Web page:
Most managers and employees dread the performance evaluation process. However, if done properly, it can be a very effective, efficient, and developmental process that can lead to stronger and more positive managersupervisee working relationships. I know this because years ago when I was a supervisor, I searched for a better way to conduct them. And after reading various articles on the subject and Peter Drucker’s Management by Objective (MBO) philosophy, I had a mind shift that forever changed how I would view and implement performance evaluations. This month’s article provides an overview of the process I used as a manager and my reflections on the benefits of incorporating these principles into the performance evaluation process
Step 1: Adopt a positive mindset.
The first step is to view the performance evaluation process with the right mindset at the onset. If you view it as a mundane task, your actions will resemble a “let’s get it over with” approach. Instead, view this process as an opportunity to shine a light on the employee’s contributions to the organization and to provide the employee with developmental feedback to enhance their skills. You would be surprised at how much of a difference a simple shift in thinking can make.
Step 2: Share the performance evaluation form with the supervisee at the beginning.
After reflecting on various jobs in the earlier part of my career, it occurred to me that the first time I actually saw the evaluation form was during my end of review period evaluation meeting. Perhaps at such a young age, I didn’t know enough to request a copy of this form in advance. However, after talking with some of my friends and colleagues, it appears that this was the norm for most people during their first year of employment at a job. Eventually, I started giving my supervisees a copy of the official performance evaluation form at the beginning of each evaluation period. This was my attempt to be transparent about the categories that would be used to evaluate their work performance.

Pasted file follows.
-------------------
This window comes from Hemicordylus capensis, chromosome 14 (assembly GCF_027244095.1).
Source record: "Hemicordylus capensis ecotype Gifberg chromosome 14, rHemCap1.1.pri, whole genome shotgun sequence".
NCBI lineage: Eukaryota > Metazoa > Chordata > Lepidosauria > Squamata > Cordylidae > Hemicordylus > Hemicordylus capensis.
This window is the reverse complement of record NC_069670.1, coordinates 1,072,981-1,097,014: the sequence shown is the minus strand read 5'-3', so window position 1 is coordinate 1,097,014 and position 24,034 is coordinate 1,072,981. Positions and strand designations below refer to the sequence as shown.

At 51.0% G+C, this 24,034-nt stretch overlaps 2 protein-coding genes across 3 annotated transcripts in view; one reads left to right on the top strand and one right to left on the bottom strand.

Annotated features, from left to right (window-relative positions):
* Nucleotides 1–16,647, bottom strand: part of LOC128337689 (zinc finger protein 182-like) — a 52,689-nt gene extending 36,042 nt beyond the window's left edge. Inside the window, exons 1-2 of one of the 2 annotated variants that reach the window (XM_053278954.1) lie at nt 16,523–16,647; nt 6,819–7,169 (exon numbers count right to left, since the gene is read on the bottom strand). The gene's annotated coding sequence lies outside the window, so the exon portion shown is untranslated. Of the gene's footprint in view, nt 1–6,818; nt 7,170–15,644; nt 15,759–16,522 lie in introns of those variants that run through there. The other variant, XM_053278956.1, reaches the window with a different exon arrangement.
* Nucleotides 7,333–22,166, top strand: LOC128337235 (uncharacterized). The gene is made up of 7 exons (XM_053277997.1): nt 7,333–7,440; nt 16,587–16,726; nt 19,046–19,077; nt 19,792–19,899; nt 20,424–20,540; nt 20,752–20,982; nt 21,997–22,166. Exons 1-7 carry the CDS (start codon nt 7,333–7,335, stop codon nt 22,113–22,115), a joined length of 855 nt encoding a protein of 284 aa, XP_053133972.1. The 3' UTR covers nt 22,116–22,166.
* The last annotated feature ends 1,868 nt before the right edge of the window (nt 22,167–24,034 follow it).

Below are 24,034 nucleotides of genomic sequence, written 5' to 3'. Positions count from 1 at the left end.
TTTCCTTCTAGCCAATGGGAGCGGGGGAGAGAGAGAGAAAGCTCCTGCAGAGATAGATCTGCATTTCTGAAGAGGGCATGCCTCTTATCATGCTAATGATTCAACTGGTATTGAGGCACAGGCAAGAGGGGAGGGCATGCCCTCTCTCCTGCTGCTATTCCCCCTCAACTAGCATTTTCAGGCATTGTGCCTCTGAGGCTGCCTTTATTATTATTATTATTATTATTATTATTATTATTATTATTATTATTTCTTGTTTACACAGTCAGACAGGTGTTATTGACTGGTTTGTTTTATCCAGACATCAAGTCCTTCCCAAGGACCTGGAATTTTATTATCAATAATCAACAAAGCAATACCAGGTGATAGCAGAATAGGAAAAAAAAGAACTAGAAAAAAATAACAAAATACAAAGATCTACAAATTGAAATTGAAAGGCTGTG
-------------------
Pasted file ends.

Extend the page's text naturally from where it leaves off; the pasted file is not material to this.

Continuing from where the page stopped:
Step 3: Conduct a 1-on-1 mutual expectations meeting with each supervisee.
To incentivize supervisees to be more engaged, include them in the process of developing their individual performance goals. At the beginning of the evaluation period, schedule a 1-on-1 mutual expectations meeting with each supervisee to accomplish the following as indicated by the roles below:
- Manager: Take the lead in describing in a vision or a narrative what ideal performance would look like based on the manager’s understanding of the supervisee’s position and job responsibilities.
- Supervisee: Provide feedback on if the manager’s vision or narrative is an accurate, reasonable, and feasible depiction of their work responsibilities. During this time, share with the manager any resources needed to be successful.
- Manager: Type up these items in the performance evaluation form and save the electronic file. Be sure to give a hard copy of this completed document to the supervisee. When I implemented this process, there were several positive benefits. One, it helped me to better understand the workrelated tasks and challenges experienced by my supervisee. Two, making performance measurements objective reduced the lack of knowledge and anxiety that a supervisee may have felt about achieving a desired rating. And three, it made it easier for me to assign a performance rating at the end of the evaluation period.
Step 4: Make ongoing updates and revisions to the performance evaluation document.
It is not wise to cram for a final exam the day before, because a poor score on that test can heavily influence one’s overall course letter grade.
The same can be said about waiting until the last minute to draft a performance evaluation document which can play a significant role in determining whether an employee will receive a promotion and/or a raise in the future. Consider the performance evaluation file as a living document when it comes to documenting events and instances related to an employee’s performance. For example, when something significant occurs, open the document on the computer, make specific notes and comments right then, and save the file.
There are several benefits to adopting this formative and summative performance evaluation approach. One, it reduces the chances of a manager forgetting keys details about significant events or accomplishments that occurred and having to rely solely on their memory. Two, it helps to promote continuous communication and ongoing feedback throughout the year to reduce the chances of “surprises” during the end of period evaluation meeting. Three, supervisees will start taking more initiative and ownership in managing their performance by notifying and providing documentation to the manager when a task or milestone has been completed or if there are factors inhibiting their ability to meet performance expectations. And four, being diligent and persistent in documenting items as the year progresses will result in a more detailed and thorough performance evaluation document. All this means a better process and experience for the employee, the manager, and ultimately the organization.
Dr. Aikens can be reached at: firstname.lastname@example.org